The War and Fascism International Exhibition of Cartoons, Drawings, and Prints was prepared by the American Artists’ Congress, an American organization active between 1936 and 1942 gathering politically engage artists opposing fascism and war.
The background for the comprehensive review of historical and modern anti-war and anti-fascist works were the frescos by Jose Clemente Orozco of 1931 found on the school walls. The Mexican artist depicted in the frescos the chaotic world at the time of the Great Depression, the breakdown of the social, political and economic system, the massive poverty and the materializing threat of the rising fascism, war and violence. Although the works referred to utopian ideas looking for the solution to the crisis in the universal brotherhood of mankind and the emancipative movements all over the world, it is quite clear that around the turn of 1920s and 1930s even such an enthusiastic revolutionary like Orozco found it hard to look into the future with optimism.
Art against war and fascism
The exhibition presented a wide choice of historical and modern works on paper – drawings, etchings and cartoons, including the anti-war series of works by Jacque Callot and Francisco Goya, classical depictions of conflicts, war and destruction by Pieter Breugel, Albrecht Dürer and Honor Daumier, works of active and engaged anti-fascists, German expressionists such as Otto Dix, George Grosz and Käthe Kollwitz and works of Mexican muralists, José Clemente Orozco and David Alfaro Siqueiros. The art community from the United States was represented by Phil Bard, Mabel Dwight, Hugo Gellert, William Gropper, Reginald Marsh and Mitchell Siporin.
The mission of the exhibition organizers was, above all to present the long-term tradition of opposition and protests against war and violence present in the history of art and linking it with the art works commenting on the political situation in 1930s and warning against the threat of fascism and the prospects of another conflict. AAC members believed that artists are the ones who are capable of identifying and describing the danger and giving it a name. In their opinion, art not only helps to portray the atrocities of war but also to understand that war and violence originate from the existing social and economic system and are fuelled by the activities of specific political forces. A similar opinion was expressed by Lynd Ward in his review of the exhibition published in the ”Art Front”:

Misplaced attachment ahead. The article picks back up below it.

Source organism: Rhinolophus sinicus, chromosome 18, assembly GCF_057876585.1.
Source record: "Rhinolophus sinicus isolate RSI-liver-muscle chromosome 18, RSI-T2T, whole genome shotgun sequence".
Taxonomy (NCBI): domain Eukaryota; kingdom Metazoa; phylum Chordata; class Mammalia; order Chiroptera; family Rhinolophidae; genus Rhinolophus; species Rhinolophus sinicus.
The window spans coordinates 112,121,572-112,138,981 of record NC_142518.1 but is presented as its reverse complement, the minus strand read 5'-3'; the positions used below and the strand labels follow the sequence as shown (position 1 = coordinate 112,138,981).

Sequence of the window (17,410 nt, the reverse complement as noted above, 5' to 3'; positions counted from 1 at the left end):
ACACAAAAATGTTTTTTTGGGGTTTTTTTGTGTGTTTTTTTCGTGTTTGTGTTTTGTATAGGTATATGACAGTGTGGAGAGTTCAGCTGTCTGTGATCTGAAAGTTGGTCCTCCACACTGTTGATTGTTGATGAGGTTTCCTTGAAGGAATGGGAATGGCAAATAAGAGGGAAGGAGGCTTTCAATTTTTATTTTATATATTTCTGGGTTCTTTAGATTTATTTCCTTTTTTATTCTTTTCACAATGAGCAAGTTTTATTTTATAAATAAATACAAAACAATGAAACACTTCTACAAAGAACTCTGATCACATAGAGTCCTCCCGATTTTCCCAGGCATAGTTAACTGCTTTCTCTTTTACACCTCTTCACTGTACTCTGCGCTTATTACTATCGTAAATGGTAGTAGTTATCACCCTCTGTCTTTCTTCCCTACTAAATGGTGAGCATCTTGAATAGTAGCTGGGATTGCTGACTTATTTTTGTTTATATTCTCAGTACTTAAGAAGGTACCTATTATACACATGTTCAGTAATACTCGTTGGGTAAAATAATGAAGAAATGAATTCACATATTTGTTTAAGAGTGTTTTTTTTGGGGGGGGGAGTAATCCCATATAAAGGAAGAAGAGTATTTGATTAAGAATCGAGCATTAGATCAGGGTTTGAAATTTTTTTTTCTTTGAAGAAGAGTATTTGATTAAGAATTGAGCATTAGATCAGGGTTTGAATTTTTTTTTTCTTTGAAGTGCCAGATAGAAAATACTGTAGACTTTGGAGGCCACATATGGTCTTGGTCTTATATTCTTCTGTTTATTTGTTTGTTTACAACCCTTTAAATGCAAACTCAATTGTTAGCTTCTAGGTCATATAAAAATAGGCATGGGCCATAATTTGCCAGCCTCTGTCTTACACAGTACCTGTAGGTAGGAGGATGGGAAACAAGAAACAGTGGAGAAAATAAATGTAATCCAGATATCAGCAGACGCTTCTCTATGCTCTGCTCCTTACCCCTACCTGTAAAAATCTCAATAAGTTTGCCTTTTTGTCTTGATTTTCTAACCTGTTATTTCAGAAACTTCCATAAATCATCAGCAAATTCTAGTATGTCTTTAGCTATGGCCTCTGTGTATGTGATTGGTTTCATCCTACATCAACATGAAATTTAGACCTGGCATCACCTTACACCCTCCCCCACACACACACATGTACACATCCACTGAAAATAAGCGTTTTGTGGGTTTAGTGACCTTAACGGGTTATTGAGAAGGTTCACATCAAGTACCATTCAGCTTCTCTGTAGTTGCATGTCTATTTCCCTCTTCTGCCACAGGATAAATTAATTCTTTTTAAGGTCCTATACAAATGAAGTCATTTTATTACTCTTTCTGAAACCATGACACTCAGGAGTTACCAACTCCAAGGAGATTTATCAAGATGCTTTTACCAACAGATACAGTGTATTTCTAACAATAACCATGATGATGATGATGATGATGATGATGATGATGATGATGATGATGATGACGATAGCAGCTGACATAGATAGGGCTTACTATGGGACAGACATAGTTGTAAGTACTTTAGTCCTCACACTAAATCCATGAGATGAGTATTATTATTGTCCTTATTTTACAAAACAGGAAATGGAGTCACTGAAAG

„The modern artist can see beyond the man killing and the man killed. He can identify those forces in society that make for death, forces that in Durer’s time could be but vaguely symbolized as the ‘Devil.’ The artist knows that whatever it was three hundred years ago, today war is an activity of the political and economic system we live under” D. McCarthy, American Artists against War, 1935 – 2010, University of California Press, Berkeley, s.19.↩︎.
Artists’ responsibility in view of fascism
The authors of the exhibition were certain that conveying the anti-war and anti-fascist message to the society unaware of the looming danger was one of the most important tasks of contemporary artists. In his introductory comments to the show’s catalogue, Harry F. Ward, chairman of the American Civil Liberties Union and of the American League against War and Fascism, reminded readers that:
„It is the high duty of artists to make these blind millions [of U.S. citizens] see and understand. It is their heavy responsibility to wake these sleepwalkers while there is yet time to escape the destruction toward which they are being driven” Ibidem, s.18.↩︎.
In order to reach the widest possible audience with their message and ‘awake’ the society the War and Fascism: An International Exhibition of Cartoons Drawings, and Prints from the very beginning was planned to be a traveling exhibition. Following the end of the show in the New School for Social Research in New York, the exhibition traveled to another dozen or so locations across the United States. Some of the artworks presented at the exhibition were also recorded on a 35 mm on the 35 mm film and offered together with a proposed lecture script to American universities in order to encourage them to teach about the engaged, anti-fascist and anti-war art.